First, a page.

Jordan's novel is set in rural Mississippi in the year 1946. Laura McAllen is a woman beginning to fear spinsterhood, who is saved from a life of loneliness by an honest, hardworking man who may not be the love of her life but is certainly someone she respects. This changes when he moves her from the only life she has ever known to a farm in the middle of Mississippi. As a city girl she has to adapt to a life of no running water, an outdoor toilet, a hateful father-in-law, and endless amounts of mud.
This novel is written from several points of view and also includes that of Laura McAllen's husband and brother-in-law, who is the charming, flirtatious opposite of the man she married. However, the point of view I found most interesting was that of Ronsel Jackson, the oldest son of the black sharecroppers who reside on the McAllen farm. Ronsel is a decorated war hero who is treated like an equal throughout the war in Europe but still has to use the back door of the country store in the town where he grew up.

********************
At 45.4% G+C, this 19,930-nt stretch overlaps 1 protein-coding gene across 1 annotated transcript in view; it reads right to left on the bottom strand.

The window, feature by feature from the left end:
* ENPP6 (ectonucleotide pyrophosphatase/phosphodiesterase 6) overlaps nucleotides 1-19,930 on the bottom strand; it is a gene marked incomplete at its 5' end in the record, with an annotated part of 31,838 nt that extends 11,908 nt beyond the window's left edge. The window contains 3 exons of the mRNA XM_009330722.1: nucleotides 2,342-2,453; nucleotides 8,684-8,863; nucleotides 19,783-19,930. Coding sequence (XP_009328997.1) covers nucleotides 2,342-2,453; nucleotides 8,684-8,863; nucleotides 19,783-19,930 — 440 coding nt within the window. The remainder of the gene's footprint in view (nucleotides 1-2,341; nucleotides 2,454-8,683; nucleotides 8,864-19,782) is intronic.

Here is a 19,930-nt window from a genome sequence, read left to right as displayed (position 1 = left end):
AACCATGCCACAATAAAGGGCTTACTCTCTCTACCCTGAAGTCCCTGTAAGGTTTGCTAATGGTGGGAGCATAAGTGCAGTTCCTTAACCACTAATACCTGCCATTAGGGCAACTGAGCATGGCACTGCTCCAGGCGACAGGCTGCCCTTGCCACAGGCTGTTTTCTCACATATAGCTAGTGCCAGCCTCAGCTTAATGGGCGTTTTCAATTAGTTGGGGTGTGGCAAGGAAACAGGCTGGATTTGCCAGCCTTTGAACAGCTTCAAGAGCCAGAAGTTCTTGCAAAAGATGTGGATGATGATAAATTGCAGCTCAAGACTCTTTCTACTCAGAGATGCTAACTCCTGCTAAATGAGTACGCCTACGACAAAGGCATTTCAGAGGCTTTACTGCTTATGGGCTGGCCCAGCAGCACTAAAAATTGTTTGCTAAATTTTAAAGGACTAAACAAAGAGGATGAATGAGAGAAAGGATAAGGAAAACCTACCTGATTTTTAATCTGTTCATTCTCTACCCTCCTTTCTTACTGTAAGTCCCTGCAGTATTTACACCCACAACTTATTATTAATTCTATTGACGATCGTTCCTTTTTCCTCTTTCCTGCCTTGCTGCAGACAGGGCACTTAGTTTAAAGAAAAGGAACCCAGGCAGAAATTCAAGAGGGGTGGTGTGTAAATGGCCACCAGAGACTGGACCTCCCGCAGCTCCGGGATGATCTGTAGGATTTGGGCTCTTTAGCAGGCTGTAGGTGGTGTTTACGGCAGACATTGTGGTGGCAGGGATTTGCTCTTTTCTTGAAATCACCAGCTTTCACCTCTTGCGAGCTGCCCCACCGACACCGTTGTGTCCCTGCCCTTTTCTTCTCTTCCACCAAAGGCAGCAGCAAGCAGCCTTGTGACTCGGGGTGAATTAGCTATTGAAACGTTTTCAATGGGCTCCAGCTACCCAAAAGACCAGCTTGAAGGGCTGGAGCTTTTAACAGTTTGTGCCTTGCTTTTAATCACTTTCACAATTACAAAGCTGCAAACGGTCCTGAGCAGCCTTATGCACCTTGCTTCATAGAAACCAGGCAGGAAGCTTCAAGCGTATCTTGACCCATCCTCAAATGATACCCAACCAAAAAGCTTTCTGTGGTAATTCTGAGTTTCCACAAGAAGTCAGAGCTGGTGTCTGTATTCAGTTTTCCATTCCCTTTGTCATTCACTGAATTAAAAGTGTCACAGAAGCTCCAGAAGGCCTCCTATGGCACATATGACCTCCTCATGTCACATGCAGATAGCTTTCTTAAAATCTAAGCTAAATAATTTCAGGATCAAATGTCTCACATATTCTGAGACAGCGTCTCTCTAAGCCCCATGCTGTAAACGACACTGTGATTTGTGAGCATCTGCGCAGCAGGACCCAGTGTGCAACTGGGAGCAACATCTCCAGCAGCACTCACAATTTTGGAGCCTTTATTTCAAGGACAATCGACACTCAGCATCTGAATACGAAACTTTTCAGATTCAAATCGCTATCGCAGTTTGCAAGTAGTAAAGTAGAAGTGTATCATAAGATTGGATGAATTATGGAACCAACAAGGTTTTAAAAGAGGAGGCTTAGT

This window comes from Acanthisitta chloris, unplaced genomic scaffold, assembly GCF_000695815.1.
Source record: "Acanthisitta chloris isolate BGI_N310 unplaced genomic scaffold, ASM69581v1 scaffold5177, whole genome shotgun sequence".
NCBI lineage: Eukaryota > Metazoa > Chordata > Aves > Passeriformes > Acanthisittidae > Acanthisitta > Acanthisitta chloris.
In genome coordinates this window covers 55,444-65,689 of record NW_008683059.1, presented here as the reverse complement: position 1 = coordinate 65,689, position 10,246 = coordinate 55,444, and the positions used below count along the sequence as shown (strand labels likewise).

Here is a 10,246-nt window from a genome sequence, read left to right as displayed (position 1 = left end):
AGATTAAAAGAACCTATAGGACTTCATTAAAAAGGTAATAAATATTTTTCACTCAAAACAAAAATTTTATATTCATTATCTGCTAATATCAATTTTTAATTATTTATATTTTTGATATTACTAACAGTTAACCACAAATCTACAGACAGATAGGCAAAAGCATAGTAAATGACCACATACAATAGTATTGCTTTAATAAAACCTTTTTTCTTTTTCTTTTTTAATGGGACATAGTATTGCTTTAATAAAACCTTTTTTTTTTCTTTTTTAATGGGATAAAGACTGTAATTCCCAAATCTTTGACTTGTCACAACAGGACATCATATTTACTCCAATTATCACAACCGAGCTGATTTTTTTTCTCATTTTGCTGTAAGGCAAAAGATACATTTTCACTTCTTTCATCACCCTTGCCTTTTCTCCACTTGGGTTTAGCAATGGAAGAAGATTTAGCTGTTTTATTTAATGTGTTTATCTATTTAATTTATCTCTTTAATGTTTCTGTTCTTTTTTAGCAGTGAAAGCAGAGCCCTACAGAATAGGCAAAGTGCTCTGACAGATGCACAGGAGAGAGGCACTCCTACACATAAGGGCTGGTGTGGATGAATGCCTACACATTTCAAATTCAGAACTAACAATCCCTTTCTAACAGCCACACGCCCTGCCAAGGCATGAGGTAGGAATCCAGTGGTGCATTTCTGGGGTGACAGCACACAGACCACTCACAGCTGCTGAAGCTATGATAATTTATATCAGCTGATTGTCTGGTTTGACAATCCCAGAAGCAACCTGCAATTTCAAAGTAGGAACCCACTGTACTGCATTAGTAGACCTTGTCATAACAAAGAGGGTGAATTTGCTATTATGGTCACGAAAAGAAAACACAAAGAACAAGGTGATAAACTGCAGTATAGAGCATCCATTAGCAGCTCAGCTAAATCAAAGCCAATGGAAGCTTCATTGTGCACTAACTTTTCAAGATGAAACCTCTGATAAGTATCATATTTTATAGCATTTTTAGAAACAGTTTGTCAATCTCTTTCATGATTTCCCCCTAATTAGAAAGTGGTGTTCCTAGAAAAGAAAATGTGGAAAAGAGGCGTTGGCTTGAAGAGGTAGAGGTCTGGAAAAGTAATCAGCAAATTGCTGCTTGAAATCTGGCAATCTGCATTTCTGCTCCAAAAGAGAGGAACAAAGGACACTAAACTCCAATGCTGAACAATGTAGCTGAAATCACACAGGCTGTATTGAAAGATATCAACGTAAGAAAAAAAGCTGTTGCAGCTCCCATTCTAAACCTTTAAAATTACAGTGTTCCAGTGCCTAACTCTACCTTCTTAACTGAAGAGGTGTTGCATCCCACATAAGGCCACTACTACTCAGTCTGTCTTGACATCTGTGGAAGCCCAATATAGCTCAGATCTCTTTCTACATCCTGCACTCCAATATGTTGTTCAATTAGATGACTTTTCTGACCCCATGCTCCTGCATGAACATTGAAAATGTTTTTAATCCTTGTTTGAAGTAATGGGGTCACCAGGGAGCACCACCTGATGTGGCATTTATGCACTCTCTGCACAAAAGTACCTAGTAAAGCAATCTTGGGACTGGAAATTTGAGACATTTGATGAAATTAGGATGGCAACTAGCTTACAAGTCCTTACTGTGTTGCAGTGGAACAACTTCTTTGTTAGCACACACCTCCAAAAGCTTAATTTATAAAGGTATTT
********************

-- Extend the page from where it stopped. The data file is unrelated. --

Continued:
Mudbound is certainly a page turner. I had a difficult time putting it down once I started it. My only complaint is that I never was really able to connect with the characters. I am not sure if it is because of the different points of view or just the fact that I was not able to relate at all. Besides that, it is a very well written novel that I would recommend reading. It unquestionably opens your eyes to the racism and hatred that existed, and may still, in this part of the country and leaves you with much to think about at the end.
Other reviews on Mudbound can be found at:
A Striped Armchair